Friday, May 07, 2010

Jungle Massive

This week, I managed to skip Jakarta's 21st century heart of darkness and headed into the jungles of Borneo for a few days to do a Lord Jim. In Conrad's novel, Lord Jim, a disgraced young seaman, heads into the jungle in order to live with the Dayaks and so I rocked up in Palangkaraya in central Kalimantan with a bag full of mosquito repellent and amusing hats.

Palangkaraya is a small city, however it received a lot of attention from Sukarno. Indonesia's first president got the Russians to build some nice, wide boulevards around town when he was flirting with the red menace and also had a fancy woman shacked up here it a rather tasteless pied-a-terre. Sukarno even considered making Palangkaraya the Indonesian capital at one point. 

Sukarno's successor Suharto, rather hubristically decided to make Indonesia self-sufficient in rice by draining the peat swamps in the huge rainforests and jungles that lie beyond the city and starting a huge program of planting. Not only did the rice not materialize, due to the peat soil being too acidic for the stuff to grow in, but Indonesia's current status as the world's third largest producer of greenhouse gases is largely due to these dried out swamps releasing their previously locked in carbon into the atmosphere. In the words of that intellectual colossus, Homer Simpson, "Doh!"

As well as the rice disaster, rampant deforestation, slash and burn agriculture, forest fires, palm oil plantations and a rapidly dwindling orangutan population have led to a veritable army of tree hugging, granola munchers to descend on the area in order to hold conferences and to try and engage communities in and around the rainforests in conservation efforts.

I myself haven't burnt down any significant area of forest for many years now and often hold in any unpleasant bouts of digestive greenhouse gas after an enjoyable Nasi Padang session, however I wasn't in town to jam with either Sting, Bono or Bob Geldof. I was going to ford upstream into the jungle on a pleasant three day riverboat cruise.

For the past few years, a couple of lovely ladies, Lorna Dowson-Collins and Gaye Thavisin, have run riverboat eco-tours from Palangkaraya up into the lush jungles of Borneo. The pair have built a huge cruising boat, which can house groups of up to 10, and on the spacious top deck of which tourists can recline in comfort, enjoy prawns the size of canoes and spy on the orangutans at the water's edge as they muck about and exhibit appalling table manners.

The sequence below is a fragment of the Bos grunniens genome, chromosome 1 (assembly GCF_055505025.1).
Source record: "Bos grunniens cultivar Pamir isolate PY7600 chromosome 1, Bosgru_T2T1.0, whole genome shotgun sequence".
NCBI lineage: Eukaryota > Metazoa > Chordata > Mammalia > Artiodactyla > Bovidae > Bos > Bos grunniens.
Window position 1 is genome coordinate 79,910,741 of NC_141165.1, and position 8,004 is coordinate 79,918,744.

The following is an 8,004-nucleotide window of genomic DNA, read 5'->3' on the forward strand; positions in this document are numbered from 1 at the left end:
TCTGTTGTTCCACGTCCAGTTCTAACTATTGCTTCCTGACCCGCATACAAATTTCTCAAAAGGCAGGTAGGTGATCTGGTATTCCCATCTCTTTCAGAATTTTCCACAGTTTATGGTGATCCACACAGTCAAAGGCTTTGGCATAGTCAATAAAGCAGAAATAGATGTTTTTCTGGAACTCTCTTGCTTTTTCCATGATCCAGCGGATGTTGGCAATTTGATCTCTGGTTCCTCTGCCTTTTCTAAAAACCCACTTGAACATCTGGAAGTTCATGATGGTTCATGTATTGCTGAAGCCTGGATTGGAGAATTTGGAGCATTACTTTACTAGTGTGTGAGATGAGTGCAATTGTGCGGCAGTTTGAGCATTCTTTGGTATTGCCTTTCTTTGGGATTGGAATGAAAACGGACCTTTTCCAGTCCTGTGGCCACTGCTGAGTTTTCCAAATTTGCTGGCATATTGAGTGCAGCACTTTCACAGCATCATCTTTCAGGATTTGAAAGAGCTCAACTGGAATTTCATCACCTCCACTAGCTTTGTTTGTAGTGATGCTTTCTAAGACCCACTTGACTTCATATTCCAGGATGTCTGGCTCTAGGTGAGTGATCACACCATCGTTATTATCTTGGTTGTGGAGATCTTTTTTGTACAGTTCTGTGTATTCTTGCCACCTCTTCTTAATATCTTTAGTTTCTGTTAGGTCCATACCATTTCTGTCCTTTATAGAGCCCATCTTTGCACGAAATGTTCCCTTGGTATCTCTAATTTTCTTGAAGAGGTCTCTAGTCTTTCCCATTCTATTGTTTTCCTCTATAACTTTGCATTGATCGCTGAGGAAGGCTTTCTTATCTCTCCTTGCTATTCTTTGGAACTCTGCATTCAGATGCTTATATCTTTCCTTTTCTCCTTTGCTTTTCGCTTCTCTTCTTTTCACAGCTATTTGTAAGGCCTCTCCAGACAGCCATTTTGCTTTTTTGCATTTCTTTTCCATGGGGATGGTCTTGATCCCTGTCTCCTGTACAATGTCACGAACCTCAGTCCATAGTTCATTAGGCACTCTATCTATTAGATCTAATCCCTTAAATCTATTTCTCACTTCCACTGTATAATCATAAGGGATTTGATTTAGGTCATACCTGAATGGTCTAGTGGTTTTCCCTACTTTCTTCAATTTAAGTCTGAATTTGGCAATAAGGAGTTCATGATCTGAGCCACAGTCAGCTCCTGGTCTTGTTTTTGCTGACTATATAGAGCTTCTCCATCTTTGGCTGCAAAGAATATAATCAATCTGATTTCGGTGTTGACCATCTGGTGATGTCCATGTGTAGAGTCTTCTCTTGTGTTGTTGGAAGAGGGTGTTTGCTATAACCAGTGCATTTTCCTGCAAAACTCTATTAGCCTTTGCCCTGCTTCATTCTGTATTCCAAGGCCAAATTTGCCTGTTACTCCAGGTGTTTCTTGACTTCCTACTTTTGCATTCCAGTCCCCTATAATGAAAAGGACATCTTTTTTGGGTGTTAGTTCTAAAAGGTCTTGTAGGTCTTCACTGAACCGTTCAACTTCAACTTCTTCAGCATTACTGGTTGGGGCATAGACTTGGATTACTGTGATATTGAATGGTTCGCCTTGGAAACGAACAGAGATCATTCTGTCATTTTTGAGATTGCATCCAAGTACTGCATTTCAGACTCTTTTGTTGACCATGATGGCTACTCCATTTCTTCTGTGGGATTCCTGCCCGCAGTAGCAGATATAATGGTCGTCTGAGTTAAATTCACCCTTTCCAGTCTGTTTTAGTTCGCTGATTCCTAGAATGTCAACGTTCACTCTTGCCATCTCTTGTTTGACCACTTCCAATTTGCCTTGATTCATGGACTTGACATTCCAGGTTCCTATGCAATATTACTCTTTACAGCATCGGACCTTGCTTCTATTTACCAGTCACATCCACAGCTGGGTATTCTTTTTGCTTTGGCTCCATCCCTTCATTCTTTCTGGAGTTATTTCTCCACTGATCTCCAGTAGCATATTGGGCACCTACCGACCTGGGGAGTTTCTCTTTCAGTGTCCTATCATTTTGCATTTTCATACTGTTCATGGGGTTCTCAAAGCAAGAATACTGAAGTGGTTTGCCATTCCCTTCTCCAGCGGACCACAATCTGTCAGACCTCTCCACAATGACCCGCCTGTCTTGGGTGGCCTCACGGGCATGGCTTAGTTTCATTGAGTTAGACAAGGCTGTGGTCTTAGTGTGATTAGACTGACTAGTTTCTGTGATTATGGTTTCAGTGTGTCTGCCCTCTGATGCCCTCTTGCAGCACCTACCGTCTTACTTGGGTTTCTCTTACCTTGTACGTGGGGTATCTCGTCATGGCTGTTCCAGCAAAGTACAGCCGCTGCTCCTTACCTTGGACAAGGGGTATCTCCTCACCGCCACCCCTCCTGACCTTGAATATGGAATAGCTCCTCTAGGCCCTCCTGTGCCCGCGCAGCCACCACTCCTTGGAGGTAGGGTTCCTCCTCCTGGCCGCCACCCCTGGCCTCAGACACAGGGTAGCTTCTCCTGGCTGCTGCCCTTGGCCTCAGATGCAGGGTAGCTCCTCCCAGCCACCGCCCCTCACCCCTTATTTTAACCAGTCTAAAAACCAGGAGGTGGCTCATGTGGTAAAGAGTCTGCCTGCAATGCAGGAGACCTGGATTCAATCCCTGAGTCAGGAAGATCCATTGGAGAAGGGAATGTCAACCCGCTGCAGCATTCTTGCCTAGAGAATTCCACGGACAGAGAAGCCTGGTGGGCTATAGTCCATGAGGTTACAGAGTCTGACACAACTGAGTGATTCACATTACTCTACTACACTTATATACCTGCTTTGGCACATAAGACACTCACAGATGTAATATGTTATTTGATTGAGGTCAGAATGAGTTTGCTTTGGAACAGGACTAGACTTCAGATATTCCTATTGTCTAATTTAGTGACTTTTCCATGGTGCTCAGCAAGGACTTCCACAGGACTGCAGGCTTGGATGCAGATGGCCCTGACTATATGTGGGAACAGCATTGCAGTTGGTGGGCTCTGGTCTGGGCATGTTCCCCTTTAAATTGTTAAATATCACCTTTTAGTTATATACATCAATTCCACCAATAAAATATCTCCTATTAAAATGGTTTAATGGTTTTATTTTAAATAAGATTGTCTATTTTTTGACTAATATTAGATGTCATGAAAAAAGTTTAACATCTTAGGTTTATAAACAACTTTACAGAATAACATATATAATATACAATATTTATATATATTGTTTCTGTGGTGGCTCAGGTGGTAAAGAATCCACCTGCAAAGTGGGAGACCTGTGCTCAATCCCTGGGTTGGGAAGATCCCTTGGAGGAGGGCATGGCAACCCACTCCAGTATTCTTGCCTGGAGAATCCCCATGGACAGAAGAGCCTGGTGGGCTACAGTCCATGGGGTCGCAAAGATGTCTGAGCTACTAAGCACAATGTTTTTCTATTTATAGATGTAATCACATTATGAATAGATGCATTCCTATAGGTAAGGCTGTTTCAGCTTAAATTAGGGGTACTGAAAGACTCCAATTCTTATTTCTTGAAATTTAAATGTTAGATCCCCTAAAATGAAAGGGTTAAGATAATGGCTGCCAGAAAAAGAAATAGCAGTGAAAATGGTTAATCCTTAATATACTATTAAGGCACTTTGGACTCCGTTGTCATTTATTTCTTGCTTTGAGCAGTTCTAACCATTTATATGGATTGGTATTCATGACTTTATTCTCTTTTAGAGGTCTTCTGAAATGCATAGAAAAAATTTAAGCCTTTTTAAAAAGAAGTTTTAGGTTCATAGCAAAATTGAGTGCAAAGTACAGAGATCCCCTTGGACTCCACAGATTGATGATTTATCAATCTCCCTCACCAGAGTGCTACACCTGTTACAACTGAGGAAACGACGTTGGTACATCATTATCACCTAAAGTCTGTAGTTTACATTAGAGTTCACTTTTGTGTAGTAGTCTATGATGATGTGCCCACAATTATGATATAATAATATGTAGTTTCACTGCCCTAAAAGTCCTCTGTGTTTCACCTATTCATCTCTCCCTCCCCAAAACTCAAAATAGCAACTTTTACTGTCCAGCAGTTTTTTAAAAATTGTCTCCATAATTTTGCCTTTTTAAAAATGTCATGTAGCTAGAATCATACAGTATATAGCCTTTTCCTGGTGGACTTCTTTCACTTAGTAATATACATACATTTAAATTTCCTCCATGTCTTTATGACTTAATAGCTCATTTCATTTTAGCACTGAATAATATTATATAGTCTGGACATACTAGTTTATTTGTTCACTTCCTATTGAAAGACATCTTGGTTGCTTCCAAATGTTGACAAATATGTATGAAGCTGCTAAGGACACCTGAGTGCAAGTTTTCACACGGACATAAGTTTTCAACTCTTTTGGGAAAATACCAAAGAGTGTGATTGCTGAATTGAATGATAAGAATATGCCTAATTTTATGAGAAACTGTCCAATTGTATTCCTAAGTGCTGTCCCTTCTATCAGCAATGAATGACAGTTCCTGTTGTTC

The rivers themselves are the quintessential jungle waterways. As calm as mirrors and between 50 and hundred meters in width, they meander through lush protected forests with only the occasional illegal gold mining operation or chainsaw buzzing in the distance to remind one of the dangers that this ancient environment now faces. The tour is an educational one and has previously been enjoyed by various European and Australian Parliamentary delegations, as well as the Prince of Denmark, who apparently had a whale of a time.

We made a brief stop at an orangutan rehabilitation centre at one point and learnt that some of these hairy chaps are in a very sad state indeed. Orphaned and suffering from malaria and/or flu, the centre nurses them back to health and gradually releases them back into the wild. It's becoming a losing battle however as there are now more orangutans coming in than are going out.

The cruise itself is magnificent though and takes one through idyllic areas of primary rainforest as yet completely unspoiled by man and his vociferous appetite for destroying things and soiling his nest. Mind you, I was still able to get a mobile phone signal for the entire duration of the trip. The heart of darkness is fully wired these days you understand. It can only be a matter of time before those orangutans that I spied at the river's edge are downloading banana themed wallpapers onto their Blackberries or texting each other across the jungle, "Found sum coconuts, c u in 10 minutes. GOL" (that's "Grunting out loud").

If you’re up for a cruise like this then take a look at: An interesting one will be taking place between May 20th and May 23rd in fact. If you find the Jakarta Highland Gathering a bit passé then the Isen Mulang Cruise will take you to the traditional Dayak games of the same name. One of the events is a game of soccer played with a burning coconut. Silly sods.

Meanwhile, in terms of saving this ancient environment, if you're not willing to chain yourself to a tree the Greenpeace way, then consumer choice is perhaps your best weapon. Don't eat the baso in East Java that locals were recently found making from kidnapped monkeys. Another good one to avoid would-be palm oil perhaps, which is apparently present in 10% of all supermarket products. Giving up Indonesia's Blue Band palm margarine shouldn't be too difficult for Westerners though, seeing as the stuff tastes like clarified goat bile. Mind you, the less of the stuff that's eaten, the more that can be used as chainsaw lubricant. Anyway, let's all sit in a circle now and sing, "We shall overcome."